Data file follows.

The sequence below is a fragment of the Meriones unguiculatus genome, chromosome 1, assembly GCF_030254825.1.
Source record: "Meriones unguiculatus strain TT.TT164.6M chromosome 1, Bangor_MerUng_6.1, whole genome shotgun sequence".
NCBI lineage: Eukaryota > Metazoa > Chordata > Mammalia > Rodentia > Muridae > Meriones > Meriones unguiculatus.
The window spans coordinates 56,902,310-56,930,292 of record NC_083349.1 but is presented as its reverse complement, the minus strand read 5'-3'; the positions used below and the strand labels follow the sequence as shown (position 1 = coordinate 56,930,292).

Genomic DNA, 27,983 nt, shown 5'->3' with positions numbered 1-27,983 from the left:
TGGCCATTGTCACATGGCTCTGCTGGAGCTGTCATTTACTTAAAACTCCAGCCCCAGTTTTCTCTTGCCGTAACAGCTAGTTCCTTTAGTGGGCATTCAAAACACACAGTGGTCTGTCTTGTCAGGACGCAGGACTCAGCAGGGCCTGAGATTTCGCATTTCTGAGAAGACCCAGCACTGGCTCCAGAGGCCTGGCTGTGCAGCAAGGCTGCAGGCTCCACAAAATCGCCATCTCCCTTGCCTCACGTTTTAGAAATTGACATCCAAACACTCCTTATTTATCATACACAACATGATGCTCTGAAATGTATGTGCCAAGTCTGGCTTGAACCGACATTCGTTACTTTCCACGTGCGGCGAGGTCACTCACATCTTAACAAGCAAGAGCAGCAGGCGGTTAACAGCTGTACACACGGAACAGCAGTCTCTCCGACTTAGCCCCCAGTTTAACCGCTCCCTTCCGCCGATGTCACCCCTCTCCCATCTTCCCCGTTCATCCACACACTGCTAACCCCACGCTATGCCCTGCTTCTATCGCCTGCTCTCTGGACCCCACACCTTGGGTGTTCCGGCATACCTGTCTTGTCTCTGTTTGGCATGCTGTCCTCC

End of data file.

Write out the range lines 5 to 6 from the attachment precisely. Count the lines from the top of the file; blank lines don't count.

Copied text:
Genomic DNA, 27,983 nt, shown 5'->3' with positions numbered 1-27,983 from the left:
TGGCCATTGTCACATGGCTCTGCTGGAGCTGTCATTTACTTAAAACTCCAGCCCCAGTTTTCTCTTGCCGTAACAGCTAGTTCCTTTAGTGGGCATTCAAAACACACAGTGGTCTGTCTTGTCAGGACGCAGGACTCAGCAGGGCCTGAGATTTCGCATTTCTGAGAAGACCCAGCACTGGCTCCAGAGGCCTGGCTGTGCAGCAAGGCTGCAGGCTCCACAAAATCGCCATCTCCCTTGCCTCACGTTTTAGAAATTGACATCCAAACACTCCTTATTTATCATACACAACATGATGCTCTGAAATGTATGTGCCAAGTCTGGCTTGAACCGACATTCGTTACTTTCCACGTGCGGCGAGGTCACTCACATCTTAACAAGCAAGAGCAGCAGGCGGTTAACAGCTGTACACACGGAACAGCAGTCTCTCCGACTTAGCCCCCAGTTTAACCGCTCCCTTCCGCCGATGTCACCCCTCTCCCATCTTCCCCGTTCATCCACACACTGCTAACCCCACGCTATGCCCTGCTTCTATCGCCTGCTCTCTGGACCCCACACCTTGGGTGTTCCGGCATACCTGTCTTGTCTCTGTTTGGCATGCTGTCCTCC